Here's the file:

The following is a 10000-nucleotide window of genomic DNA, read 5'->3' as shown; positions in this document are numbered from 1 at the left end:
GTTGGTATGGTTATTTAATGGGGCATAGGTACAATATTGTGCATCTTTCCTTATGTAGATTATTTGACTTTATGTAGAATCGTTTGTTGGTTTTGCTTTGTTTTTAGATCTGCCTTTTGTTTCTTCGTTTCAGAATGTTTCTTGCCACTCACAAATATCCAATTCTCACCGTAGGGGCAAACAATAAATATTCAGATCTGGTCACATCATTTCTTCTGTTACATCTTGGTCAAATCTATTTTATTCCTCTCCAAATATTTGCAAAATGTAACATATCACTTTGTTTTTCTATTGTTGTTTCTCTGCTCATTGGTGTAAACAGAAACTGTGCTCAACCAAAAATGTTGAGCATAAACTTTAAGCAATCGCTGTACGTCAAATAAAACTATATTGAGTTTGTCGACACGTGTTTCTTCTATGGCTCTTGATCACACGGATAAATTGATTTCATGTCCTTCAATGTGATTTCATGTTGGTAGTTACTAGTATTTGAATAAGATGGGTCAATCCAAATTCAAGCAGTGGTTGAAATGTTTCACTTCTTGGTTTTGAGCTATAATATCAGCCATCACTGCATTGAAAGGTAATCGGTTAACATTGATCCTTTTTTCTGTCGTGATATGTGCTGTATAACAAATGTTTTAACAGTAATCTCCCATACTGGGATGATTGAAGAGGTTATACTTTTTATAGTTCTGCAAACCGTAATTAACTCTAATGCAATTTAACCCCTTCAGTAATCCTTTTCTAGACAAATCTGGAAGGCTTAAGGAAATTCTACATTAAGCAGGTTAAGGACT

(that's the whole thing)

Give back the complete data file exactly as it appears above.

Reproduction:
The following is a 10000-nucleotide window of genomic DNA, read 5'->3' as shown; positions in this document are numbered from 1 at the left end:
GTTGGTATGGTTATTTAATGGGGCATAGGTACAATATTGTGCATCTTTCCTTATGTAGATTATTTGACTTTATGTAGAATCGTTTGTTGGTTTTGCTTTGTTTTTAGATCTGCCTTTTGTTTCTTCGTTTCAGAATGTTTCTTGCCACTCACAAATATCCAATTCTCACCGTAGGGGCAAACAATAAATATTCAGATCTGGTCACATCATTTCTTCTGTTACATCTTGGTCAAATCTATTTTATTCCTCTCCAAATATTTGCAAAATGTAACATATCACTTTGTTTTTCTATTGTTGTTTCTCTGCTCATTGGTGTAAACAGAAACTGTGCTCAACCAAAAATGTTGAGCATAAACTTTAAGCAATCGCTGTACGTCAAATAAAACTATATTGAGTTTGTCGACACGTGTTTCTTCTATGGCTCTTGATCACACGGATAAATTGATTTCATGTCCTTCAATGTGATTTCATGTTGGTAGTTACTAGTATTTGAATAAGATGGGTCAATCCAAATTCAAGCAGTGGTTGAAATGTTTCACTTCTTGGTTTTGAGCTATAATATCAGCCATCACTGCATTGAAAGGTAATCGGTTAACATTGATCCTTTTTTCTGTCGTGATATGTGCTGTATAACAAATGTTTTAACAGTAATCTCCCATACTGGGATGATTGAAGAGGTTATACTTTTTATAGTTCTGCAAACCGTAATTAACTCTAATGCAATTTAACCCCTTCAGTAATCCTTTTCTAGACAAATCTGGAAGGCTTAAGGAAATTCTACATTAAGCAGGTTAAGGACT